For appearance and rigidity Semi-circular Plates no. 214 were used on each arms of the Beam. To facilitate adjustment End Slotted Strips were used for the central step of the arms (the one going from the Bush Wheel to the square plates at the center of the Beam).
A large axle part no. 256a holds the Main Beam on top of the A-Frames and this time, flat Metallus brackets were used to bolt the ball bearing on top of the A-Frames. The big axle is fixed with Metallus Collars part no. 5013-07 and two Brass Washers on each side part no. 257.
E – Vertical Motion of the Pump Axle
The verticality of the axle going in the core of the Cylinders is assured by a parallelogram that changes form when the Main Beam goes up or down. For that to be possible, each segment of it must be free to move independently and reduce friction to a minimum. Cranks and again Plastic Spacers part no. 260c, 7-hole and 11-hole strips, plastic washers part no. 38a were used to build that parallelogram. A Handrail Coupling free on the axle is holding the Pump axle.
F – Vertical Motion Frame
To fix to the base or the A-Frame, the end of the segment is parallel to the lower segment of the parallelogram, I did not want to use horizontal Angle Girders or other device that would hide the motion of that parallelogram when the Main Beam was going up or down. That is why I opted for Large Shafting Standard part no. 177. To fix those Large Shafting Standard, 7-hole Metallus Double L-Section Angle Girder part no. 1027-02 were used, and 21-hole Angle Girders were bolted to them and to the base by Flange Brackets parts no. 139 and 139a.
G – The A-Frames
Their form and construction are inspired by MP-93. Each leg consists of: a 37-hole Angle Girder, a 37-hole Flat Girder and a 37-hole Strip. The Flat Girder is sandwiched by the other two, overlapping them at the bottom by one slotted-hole innermost. Those slotted-holes are sandwiched to the ends of a 25-hole Metallus U Girder part no. 1022-25 and a 25-hole Strip. The legs are joined at their top by 4-hole Angle Girders on which is bolted the brackets of the Metallus Ball Bearing. The A-Frames are joined together by 9-hole Braced Girders part no. 100a. Finally the U-Girders are bolted with long bolts and Washers part no. 38d.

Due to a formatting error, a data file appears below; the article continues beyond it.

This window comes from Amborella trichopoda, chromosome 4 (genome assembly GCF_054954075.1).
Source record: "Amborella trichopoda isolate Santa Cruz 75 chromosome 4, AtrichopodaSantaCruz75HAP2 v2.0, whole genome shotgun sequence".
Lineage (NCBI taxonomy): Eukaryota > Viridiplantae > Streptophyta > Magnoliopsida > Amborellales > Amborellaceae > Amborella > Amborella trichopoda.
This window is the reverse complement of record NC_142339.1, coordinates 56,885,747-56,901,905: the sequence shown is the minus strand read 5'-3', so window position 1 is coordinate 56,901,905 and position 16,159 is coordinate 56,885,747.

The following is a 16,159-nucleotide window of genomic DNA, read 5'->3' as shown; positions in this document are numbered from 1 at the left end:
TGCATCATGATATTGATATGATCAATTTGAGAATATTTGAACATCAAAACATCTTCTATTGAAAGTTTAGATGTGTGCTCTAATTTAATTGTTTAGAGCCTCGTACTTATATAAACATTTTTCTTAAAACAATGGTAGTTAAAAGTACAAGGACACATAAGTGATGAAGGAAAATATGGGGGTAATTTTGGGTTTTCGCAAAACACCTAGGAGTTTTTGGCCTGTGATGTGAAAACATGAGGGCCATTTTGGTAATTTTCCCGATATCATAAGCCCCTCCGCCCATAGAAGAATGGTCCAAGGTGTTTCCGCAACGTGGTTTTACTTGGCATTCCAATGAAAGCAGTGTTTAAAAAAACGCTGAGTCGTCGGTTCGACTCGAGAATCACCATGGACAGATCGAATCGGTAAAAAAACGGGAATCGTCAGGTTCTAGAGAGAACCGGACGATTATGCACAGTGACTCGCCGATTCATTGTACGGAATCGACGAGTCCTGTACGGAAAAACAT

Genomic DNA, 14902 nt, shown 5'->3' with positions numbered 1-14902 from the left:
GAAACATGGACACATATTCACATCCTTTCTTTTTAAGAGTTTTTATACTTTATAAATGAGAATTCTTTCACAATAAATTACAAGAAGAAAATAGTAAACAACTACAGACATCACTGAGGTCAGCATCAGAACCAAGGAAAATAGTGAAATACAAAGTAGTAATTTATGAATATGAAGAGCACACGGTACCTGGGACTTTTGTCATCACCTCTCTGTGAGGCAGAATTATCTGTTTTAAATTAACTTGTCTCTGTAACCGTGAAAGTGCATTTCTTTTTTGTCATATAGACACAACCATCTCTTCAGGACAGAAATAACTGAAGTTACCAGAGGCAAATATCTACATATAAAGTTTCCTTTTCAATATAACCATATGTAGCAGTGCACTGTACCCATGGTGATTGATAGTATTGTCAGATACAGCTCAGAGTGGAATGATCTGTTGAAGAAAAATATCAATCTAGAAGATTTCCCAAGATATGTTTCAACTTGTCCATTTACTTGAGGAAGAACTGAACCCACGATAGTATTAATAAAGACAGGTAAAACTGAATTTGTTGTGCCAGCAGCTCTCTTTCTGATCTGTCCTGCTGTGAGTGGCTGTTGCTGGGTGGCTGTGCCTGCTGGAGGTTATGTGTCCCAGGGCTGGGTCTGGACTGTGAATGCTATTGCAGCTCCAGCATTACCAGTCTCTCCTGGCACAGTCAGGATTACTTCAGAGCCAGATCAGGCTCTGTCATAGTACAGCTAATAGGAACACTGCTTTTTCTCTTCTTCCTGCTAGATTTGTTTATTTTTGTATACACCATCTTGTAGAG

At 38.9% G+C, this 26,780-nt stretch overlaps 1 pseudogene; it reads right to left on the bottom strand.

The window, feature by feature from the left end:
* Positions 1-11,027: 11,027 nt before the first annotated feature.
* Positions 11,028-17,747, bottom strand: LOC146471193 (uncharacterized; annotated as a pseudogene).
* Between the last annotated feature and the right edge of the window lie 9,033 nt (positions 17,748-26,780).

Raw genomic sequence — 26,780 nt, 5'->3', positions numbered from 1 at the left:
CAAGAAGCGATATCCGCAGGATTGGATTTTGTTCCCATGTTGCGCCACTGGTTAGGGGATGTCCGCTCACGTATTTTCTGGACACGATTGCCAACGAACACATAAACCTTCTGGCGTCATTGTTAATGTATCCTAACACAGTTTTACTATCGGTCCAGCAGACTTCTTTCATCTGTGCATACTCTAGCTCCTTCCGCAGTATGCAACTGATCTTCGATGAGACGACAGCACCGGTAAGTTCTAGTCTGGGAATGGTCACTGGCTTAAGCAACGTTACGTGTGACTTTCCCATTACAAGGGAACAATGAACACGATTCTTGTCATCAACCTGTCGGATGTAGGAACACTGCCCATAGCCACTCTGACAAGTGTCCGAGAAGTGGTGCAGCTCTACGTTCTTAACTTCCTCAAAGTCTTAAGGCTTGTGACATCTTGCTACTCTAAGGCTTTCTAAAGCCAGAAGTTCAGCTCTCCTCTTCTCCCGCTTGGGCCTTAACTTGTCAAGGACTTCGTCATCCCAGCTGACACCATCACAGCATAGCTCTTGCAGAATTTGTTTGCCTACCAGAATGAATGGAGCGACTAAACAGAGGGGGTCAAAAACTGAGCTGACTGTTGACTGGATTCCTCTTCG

H – The Cylinders
Their core is made with three Hub Discs part no. 118. To the top one is bolted a Circular Plate no. 146 with a long boss Metallus Bush Wheel part no. 4018-39 (the long boss of this bush wheel is a good guide for the Pump axle). The three Hub Discs are joined by sixteen 11-hole strips and the one at the bottom is bolted to a 11×11-hole Flat Plate part no. 70b. This later is fixed to the base via two 11-hole Z-Girders made with two 11-hole Angle Girders. Two other 11-hole Angle Girders were used to completely cover the-hole under the plate.
I – The Valve Chest
To a 5×7-hole flanged plate part no. 53 is attached at the top a 5-hole Flat Girder with a Double Arm Crank at its centre part no. 62b through which an Axle Rod will go up and down.
On each side of the Flanged Plate is bolted one 7-hole Angle Girder and two 7-hole Flat Girders bolted together by their slotted-holes.
Two Bush Wheels are bolted to the Flanged Plate so that their bosses are 5-holes apart and those are joined to a Hand Rail Connector U-shape part no. 1218.
The valve is attached to the Cylinder by an Angle Bracket at its top and bottom.
J – The Crank Shaft Unit
Two Small Shafting Standard part no. 178 hold an axle in which is journalled a Sprocket Wheel part no. 95b and a Triple Eccentric part no. 130. To this later is bolted an arm assembled from: a 6-hole strip, a Strip Coupling part no. 63b, a Metallus 9-hole DAS 2x9x2 part no. 1014-29. To the centre of this latter is fixed a Metallus Double Arm Crank part no. 4680-05. On each fork of the DAS is fixed, with two bolts on each side, a three-hole plastic spacer part no. 260c and an Axle Rod journalled through the free-holes of the plastic spacers.
Note: The opening and closing of the Valve Chest is assured by a see-saw action that is activated by the Triple Eccentric arm pushing and pulling the Axle Rod journalled in the plastic spacers.